“In case you’re wondering what @kartoone76 looks like 20 hours into a race… still managing a tired smile, munching on a homemade rice cake (thanks Feedzone cookbook! These were the go-to food when his stomach went downhill). #myhusbandisepic”
One of the things I struggled with after about 18 hours was queasiness. I’ve done several long extended 22+ hour rides, one 24 hour race, and a 32 hour race (516 miles) and never had stomach problems, but about 18 hours into this race I kept on feeling like I was going to throw up if I turned my head too often to see if any riders were catching up to me. Even during this time of nausea, I was able to chow down on the peanut butter and jelly rice cakes that Kristine made at the end of each lap. I also would get one bottle of coke and one bottle of water (I stopped drinking gatorade about 16 hours into the race) and two energy gels. This was my nutrition very consistently for the last 150 miles or so of the race.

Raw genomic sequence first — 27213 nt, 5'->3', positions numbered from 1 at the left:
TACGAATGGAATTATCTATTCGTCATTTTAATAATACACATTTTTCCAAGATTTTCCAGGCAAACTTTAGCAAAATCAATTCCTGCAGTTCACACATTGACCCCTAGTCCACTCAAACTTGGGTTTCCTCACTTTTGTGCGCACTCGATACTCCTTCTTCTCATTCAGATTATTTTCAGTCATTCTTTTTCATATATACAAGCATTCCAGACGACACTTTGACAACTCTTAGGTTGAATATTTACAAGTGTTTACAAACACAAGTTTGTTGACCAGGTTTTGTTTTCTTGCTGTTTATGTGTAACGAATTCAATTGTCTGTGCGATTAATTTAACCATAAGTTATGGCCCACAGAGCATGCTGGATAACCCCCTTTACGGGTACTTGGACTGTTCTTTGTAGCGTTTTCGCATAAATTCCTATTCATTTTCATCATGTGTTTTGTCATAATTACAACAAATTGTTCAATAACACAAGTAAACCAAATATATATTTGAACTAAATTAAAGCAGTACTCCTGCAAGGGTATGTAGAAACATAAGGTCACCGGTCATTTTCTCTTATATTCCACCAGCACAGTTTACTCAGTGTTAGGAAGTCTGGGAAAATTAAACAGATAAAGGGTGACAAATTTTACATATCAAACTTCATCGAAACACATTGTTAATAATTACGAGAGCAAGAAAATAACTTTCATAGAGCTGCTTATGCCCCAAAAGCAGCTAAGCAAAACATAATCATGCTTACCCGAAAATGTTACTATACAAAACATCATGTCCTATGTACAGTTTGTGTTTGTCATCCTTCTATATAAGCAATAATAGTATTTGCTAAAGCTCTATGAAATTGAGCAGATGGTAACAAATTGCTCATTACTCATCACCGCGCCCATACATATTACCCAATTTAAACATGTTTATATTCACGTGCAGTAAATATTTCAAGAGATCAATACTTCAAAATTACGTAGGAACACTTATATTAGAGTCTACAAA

The picture above is right about the time that eventual 2nd place finisher Ray Brown caught up to me in the rest area. I watched from a chair next to our car as he pulled in to refill his bottles and rest for a minute. I left shortly afterwards and about halfway through the lap, he came flying by me. He was so much fresher than I was nearly 21 hours into the race. In the ensuing 3 hours of the race, he would pull almost exactly half a lap ahead of me (13 miles) almost catching the first place winner in the process!
The beauty of starting a 24 hour race at 7AM is that you are basically racing to the sunrise the next day. If you start the race later at say 10 or 11AM, then just having the sun come up doesn’t mean you are almost done. But with this race, as the day started to get brighter you got physical confirmation every second that the race was almost over. This picture above was on the final half lap that I did. Another nice thing about the setup of this particular race is that you could ride all the way out to 24 hours and report your finishing location. I worked it out in my head with about 2 laps to go that I would probably finish somewhere at the farthest out point of the course — and that’s exactly what happened!